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Investors hate difficult choices. Should there be a chance to get market-beating rates of return or using sustainable practices? The easiest answer to this problem, to paraphrase an American taco advert turned internet meme, is to stay “Why not both?”

This is the promise of ESG investing. Those letters stand for environmental, social and governance and they have been a catch-all term for investing that seeks to balance profit motive with the impact of that investing. It’s a popular approach. A McKinsey study last year found that nearly one-quarter of the $88 trillion in assets under management globally are managed according to ESG principles.

With such a large and growing market, it is unsurprising that each week sees the launch of new strategies and funds to attract retail and institutional investors. With the market maturing, just launching an ESG strategy is no guarantee of bringing in meaningful amounts of assets. Competition means that firms need to think about unique challenges and opportunities when creating a marketing strategy for an ESG fund.

Here are five considerations for ESG marketing.

Be transparent about your investment mandate: ESG investing means lots of different things to different people. To some, it is the latest trend in the industry and a handy way to court millennial investors. To others it is a vital means to support important social and environmental causes around the world. With the market becoming increasingly crowded, focus on standing out by being transparent about your investment mandate and upfront about the qualifying criteria for each investment. Too often funds are marketed as ESG which lack the underlying credentials to warrant the label. Don’t blend in with the crowd, or worse still, fall fowl of the regulator.

Build bridges to ambassadors. Sustainability inspires passion. There are advocates, consultants and interest groups not normally concerned with investing that can help raise awareness for new types of investments. Consider partnerships with these organizations. These can be reciprocal – co-marketing or co-hosting events or more technical in nature. Groups can give a “seal of approval” to strategies, and even be persuaded to participate in joint interviews. Don’t be afraid to reach out.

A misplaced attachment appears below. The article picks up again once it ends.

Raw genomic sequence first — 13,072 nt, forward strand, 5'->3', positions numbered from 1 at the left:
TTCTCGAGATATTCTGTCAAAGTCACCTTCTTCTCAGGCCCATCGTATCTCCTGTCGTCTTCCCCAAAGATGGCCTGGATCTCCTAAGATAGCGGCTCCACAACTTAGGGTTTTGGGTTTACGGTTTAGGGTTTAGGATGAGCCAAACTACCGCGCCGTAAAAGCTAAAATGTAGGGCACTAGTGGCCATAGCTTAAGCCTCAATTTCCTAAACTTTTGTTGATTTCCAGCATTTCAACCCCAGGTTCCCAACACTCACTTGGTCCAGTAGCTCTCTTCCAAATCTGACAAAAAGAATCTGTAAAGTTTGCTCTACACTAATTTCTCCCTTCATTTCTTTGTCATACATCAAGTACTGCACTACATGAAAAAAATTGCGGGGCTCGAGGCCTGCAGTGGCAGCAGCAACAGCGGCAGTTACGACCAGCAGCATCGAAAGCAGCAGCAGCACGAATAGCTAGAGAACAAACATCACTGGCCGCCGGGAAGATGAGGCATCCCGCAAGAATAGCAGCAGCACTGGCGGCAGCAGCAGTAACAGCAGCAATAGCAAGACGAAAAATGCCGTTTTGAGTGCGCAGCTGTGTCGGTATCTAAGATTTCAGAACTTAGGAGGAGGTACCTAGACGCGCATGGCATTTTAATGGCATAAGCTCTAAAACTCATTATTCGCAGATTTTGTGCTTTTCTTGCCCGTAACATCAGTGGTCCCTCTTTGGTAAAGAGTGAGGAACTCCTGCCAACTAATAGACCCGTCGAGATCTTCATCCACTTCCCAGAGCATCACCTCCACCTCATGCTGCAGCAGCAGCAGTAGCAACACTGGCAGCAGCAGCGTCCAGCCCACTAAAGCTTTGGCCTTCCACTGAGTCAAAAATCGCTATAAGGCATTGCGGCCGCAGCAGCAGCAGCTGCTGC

Reach different journalists. Successful media relations programs target media that read by potential investors. Some take too narrow of a view of this and believe that only articles in the asset management press (or from asset management reporters at large organizations) are of any value. That’s far from the case. Writers specializing in clean energy, sustainable investment and even philanthropy can be interested in ESG investing. Target customers read these publications. While asset management reporters can tell part of the story, frequently other journalists might be able to write about underlying investments better.

Get certified. As interest in sustainable investing has increased, so have organizations providing training and governance. From individual training courses to company-wide retreats, employees can get educated on the principles behind ESG investing. Once these courses have been completed they can be used in marketing and communications activities.

Follow trends, but be prepared for blowback. One of the trickiest things about ESG investing is the sometimes mercurial definition of the term. As societal concerns shift, new types of restrictions might appear on investing. Witness the rise of funds divesting from companies that sell firearms after a string of recent shoots in the United States. Companies should listen to investors for suggests on new products to offer and advertise new ones that come out. That said, any move can invite criticism online or in forums. If a change is core the value of an organization, make it and embrace it, but only after careful consideration.

In a time where the asset management industry is heading towards both greater consolidation and specialization, ESG investing represents an incredible opportunity for business. But saying one does “ESG investing” isn’t a surefire ticket to business. Only those that stand out will reap the prize.

Jon Schubin is a vice president in Cognito’s New York office